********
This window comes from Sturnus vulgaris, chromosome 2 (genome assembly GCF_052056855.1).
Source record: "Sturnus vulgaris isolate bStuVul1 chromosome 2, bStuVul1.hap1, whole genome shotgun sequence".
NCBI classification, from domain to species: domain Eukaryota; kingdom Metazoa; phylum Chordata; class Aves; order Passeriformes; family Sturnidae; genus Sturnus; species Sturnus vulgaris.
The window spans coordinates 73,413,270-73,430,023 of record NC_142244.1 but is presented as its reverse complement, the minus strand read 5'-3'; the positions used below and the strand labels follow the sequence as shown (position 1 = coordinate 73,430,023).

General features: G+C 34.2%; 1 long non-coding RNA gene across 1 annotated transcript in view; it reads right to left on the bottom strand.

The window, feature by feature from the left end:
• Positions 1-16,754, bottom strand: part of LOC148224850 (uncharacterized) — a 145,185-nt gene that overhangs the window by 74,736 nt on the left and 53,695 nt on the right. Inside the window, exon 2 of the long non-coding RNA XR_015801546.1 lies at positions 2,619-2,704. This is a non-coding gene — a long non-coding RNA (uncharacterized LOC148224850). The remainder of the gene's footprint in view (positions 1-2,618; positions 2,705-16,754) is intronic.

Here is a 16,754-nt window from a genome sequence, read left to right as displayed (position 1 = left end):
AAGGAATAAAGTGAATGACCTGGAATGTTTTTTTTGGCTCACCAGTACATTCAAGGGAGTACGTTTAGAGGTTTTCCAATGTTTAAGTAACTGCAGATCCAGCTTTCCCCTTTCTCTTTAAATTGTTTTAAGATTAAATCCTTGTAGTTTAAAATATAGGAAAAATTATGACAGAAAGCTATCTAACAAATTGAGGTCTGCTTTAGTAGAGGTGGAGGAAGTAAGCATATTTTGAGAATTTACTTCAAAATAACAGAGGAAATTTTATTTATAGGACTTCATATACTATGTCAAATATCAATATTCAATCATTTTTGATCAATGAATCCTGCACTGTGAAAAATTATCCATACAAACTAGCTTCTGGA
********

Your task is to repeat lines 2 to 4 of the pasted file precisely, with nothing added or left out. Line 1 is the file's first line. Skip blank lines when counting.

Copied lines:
Source record: "Sturnus vulgaris isolate bStuVul1 chromosome 2, bStuVul1.hap1, whole genome shotgun sequence".
NCBI classification, from domain to species: domain Eukaryota; kingdom Metazoa; phylum Chordata; class Aves; order Passeriformes; family Sturnidae; genus Sturnus; species Sturnus vulgaris.
The window spans coordinates 73,413,270-73,430,023 of record NC_142244.1 but is presented as its reverse complement, the minus strand read 5'-3'; the positions used below and the strand labels follow the sequence as shown (position 1 = coordinate 73,430,023).